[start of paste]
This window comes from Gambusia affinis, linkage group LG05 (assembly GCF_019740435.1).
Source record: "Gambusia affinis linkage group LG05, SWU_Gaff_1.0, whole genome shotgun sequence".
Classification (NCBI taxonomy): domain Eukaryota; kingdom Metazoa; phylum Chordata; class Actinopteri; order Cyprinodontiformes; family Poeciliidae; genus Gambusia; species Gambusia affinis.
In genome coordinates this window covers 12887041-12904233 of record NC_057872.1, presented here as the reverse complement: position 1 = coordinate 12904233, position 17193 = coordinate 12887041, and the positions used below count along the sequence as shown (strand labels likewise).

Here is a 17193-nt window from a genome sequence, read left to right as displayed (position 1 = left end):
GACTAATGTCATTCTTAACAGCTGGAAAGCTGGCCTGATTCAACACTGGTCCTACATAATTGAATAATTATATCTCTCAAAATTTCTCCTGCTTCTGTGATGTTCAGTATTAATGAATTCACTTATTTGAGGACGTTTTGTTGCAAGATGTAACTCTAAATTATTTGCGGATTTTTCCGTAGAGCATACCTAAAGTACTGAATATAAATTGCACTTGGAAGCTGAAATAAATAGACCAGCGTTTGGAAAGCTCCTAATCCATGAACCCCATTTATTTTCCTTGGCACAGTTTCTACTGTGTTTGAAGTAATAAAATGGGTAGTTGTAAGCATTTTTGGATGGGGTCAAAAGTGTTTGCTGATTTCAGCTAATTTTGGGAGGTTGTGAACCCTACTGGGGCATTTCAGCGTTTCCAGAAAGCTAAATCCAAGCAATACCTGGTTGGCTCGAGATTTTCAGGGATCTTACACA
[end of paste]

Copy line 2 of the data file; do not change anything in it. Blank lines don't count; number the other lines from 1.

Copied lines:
Source record: "Gambusia affinis linkage group LG05, SWU_Gaff_1.0, whole genome shotgun sequence".